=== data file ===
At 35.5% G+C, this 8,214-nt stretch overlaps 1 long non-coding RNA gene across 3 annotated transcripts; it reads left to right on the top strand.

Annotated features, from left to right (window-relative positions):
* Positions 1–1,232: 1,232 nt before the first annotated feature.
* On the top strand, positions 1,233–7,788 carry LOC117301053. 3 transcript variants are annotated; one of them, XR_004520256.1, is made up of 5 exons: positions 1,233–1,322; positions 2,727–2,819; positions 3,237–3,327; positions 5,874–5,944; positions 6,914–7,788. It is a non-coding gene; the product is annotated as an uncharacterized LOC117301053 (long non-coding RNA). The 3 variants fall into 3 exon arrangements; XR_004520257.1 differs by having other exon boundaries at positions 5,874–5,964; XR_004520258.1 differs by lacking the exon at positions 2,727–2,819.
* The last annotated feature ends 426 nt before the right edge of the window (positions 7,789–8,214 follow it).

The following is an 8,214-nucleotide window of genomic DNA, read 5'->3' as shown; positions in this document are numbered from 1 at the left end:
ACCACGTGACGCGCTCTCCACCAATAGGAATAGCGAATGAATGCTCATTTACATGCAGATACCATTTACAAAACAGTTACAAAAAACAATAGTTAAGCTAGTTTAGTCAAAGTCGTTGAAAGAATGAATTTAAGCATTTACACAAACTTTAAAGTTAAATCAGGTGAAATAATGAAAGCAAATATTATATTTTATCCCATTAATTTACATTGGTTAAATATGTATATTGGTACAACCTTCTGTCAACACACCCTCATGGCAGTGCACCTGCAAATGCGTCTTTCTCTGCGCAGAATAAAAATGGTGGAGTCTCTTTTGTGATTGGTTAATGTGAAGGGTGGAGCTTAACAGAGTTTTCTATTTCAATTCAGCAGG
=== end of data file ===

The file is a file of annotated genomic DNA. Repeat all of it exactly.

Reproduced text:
At 35.5% G+C, this 8,214-nt stretch overlaps 1 long non-coding RNA gene across 3 annotated transcripts; it reads left to right on the top strand.

Annotated features, from left to right (window-relative positions):
* Positions 1–1,232: 1,232 nt before the first annotated feature.
* On the top strand, positions 1,233–7,788 carry LOC117301053. 3 transcript variants are annotated; one of them, XR_004520256.1, is made up of 5 exons: positions 1,233–1,322; positions 2,727–2,819; positions 3,237–3,327; positions 5,874–5,944; positions 6,914–7,788. It is a non-coding gene; the product is annotated as an uncharacterized LOC117301053 (long non-coding RNA). The 3 variants fall into 3 exon arrangements; XR_004520257.1 differs by having other exon boundaries at positions 5,874–5,964; XR_004520258.1 differs by lacking the exon at positions 2,727–2,819.
* The last annotated feature ends 426 nt before the right edge of the window (positions 7,789–8,214 follow it).

The following is an 8,214-nucleotide window of genomic DNA, read 5'->3' as shown; positions in this document are numbered from 1 at the left end:
ACCACGTGACGCGCTCTCCACCAATAGGAATAGCGAATGAATGCTCATTTACATGCAGATACCATTTACAAAACAGTTACAAAAAACAATAGTTAAGCTAGTTTAGTCAAAGTCGTTGAAAGAATGAATTTAAGCATTTACACAAACTTTAAAGTTAAATCAGGTGAAATAATGAAAGCAAATATTATATTTTATCCCATTAATTTACATTGGTTAAATATGTATATTGGTACAACCTTCTGTCAACACACCCTCATGGCAGTGCACCTGCAAATGCGTCTTTCTCTGCGCAGAATAAAAATGGTGGAGTCTCTTTTGTGATTGGTTAATGTGAAGGGTGGAGCTTAACAGAGTTTTCTATTTCAATTCAGCAGG